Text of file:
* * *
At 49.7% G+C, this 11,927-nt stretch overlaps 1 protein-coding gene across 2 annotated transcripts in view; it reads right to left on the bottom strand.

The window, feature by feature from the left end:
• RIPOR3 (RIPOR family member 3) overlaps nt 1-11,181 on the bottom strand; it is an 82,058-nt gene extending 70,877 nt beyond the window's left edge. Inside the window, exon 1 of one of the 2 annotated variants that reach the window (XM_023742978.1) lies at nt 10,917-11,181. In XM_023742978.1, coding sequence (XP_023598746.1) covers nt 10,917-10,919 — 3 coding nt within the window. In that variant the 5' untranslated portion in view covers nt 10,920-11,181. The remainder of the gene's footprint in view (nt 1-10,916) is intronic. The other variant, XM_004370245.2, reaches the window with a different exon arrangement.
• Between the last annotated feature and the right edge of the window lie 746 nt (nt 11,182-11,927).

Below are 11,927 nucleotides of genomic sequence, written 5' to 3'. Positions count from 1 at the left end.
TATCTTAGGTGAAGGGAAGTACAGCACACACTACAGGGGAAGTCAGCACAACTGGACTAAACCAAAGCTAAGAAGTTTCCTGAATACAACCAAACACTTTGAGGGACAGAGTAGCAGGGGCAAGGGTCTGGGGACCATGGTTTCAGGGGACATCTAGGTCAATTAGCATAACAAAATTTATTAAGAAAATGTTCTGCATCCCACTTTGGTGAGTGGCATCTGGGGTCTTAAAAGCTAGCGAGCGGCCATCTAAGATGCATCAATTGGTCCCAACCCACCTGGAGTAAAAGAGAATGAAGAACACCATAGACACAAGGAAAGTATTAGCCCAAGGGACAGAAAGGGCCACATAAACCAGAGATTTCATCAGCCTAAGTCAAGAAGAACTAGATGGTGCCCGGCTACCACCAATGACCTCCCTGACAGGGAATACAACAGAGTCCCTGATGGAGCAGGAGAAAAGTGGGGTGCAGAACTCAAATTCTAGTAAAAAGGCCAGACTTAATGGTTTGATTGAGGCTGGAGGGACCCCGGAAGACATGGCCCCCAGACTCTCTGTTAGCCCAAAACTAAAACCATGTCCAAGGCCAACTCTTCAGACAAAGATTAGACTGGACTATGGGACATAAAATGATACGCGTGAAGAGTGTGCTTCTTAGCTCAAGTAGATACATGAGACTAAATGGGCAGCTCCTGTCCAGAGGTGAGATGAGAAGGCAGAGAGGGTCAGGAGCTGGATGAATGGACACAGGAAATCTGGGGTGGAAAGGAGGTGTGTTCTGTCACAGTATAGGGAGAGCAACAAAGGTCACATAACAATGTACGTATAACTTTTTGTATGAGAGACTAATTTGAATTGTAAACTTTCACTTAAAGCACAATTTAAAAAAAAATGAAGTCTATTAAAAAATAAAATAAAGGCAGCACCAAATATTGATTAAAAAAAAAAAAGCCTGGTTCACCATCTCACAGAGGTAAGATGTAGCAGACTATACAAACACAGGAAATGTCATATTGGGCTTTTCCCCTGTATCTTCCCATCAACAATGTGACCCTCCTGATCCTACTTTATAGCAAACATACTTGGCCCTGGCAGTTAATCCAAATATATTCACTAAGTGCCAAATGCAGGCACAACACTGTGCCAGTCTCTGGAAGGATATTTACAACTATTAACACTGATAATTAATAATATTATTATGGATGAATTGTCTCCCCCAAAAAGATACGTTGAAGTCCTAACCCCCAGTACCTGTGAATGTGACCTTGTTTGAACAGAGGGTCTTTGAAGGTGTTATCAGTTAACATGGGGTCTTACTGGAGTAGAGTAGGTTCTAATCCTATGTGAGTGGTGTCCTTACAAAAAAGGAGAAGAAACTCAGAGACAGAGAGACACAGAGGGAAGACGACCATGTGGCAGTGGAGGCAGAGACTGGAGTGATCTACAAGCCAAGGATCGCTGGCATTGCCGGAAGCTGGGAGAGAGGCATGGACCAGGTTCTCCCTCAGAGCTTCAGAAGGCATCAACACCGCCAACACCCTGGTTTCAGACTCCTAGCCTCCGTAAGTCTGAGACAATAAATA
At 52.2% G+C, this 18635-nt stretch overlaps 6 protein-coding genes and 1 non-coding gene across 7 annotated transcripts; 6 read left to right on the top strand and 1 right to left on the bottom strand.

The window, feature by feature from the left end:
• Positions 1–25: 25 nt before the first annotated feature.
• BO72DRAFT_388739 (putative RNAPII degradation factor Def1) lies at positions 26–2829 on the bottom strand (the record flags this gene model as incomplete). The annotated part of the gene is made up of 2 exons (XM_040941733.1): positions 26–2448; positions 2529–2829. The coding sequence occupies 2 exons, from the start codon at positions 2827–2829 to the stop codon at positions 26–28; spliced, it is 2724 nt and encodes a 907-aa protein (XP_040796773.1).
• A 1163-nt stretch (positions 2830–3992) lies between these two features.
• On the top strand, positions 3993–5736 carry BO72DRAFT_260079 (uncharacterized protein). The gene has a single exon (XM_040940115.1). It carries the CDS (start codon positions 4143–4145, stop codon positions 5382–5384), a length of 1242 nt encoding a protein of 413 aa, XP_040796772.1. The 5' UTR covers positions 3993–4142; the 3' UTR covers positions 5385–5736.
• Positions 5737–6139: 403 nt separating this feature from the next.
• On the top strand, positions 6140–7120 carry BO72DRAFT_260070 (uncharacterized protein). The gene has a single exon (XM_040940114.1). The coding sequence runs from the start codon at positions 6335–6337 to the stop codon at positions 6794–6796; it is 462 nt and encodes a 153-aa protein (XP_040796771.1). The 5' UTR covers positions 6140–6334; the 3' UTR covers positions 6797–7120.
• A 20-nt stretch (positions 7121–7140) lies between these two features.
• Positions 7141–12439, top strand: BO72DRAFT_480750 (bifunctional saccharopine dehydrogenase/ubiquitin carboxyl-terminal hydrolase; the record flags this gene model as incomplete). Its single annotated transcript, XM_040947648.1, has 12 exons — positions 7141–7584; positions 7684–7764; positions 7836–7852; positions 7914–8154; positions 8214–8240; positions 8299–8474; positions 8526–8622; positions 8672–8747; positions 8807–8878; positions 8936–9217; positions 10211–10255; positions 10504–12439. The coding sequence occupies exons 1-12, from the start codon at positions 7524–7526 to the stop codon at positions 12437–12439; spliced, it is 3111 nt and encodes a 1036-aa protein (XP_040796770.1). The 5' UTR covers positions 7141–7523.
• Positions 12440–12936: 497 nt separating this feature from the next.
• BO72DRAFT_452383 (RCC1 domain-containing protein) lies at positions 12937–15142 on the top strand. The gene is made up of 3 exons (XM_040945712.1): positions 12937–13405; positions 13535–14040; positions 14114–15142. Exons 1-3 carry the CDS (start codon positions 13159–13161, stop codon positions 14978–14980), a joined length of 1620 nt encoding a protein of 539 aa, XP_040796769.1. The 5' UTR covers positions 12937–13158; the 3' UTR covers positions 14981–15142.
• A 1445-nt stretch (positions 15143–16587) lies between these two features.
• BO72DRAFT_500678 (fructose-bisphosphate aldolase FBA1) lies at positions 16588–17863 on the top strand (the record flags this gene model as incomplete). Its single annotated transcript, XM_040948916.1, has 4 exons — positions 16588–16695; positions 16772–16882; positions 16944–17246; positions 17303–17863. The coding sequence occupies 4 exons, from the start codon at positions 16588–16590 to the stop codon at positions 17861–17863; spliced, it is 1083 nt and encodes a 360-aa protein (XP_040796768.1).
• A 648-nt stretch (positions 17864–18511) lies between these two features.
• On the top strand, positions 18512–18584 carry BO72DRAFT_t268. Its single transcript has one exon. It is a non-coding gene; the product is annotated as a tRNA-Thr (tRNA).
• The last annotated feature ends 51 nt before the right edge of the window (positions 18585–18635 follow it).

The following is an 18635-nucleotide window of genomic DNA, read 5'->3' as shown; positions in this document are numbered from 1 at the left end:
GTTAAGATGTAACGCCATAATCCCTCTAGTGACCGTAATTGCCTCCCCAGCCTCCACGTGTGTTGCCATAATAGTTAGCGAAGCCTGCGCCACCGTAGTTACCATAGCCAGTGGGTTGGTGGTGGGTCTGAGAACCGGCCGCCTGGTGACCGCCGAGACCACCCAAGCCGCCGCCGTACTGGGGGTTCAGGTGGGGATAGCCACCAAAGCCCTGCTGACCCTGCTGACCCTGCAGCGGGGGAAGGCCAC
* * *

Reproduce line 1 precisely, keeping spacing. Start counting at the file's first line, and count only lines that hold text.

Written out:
At 49.7% G+C, this 11,927-nt stretch overlaps 1 protein-coding gene across 2 annotated transcripts in view; it reads right to left on the bottom strand.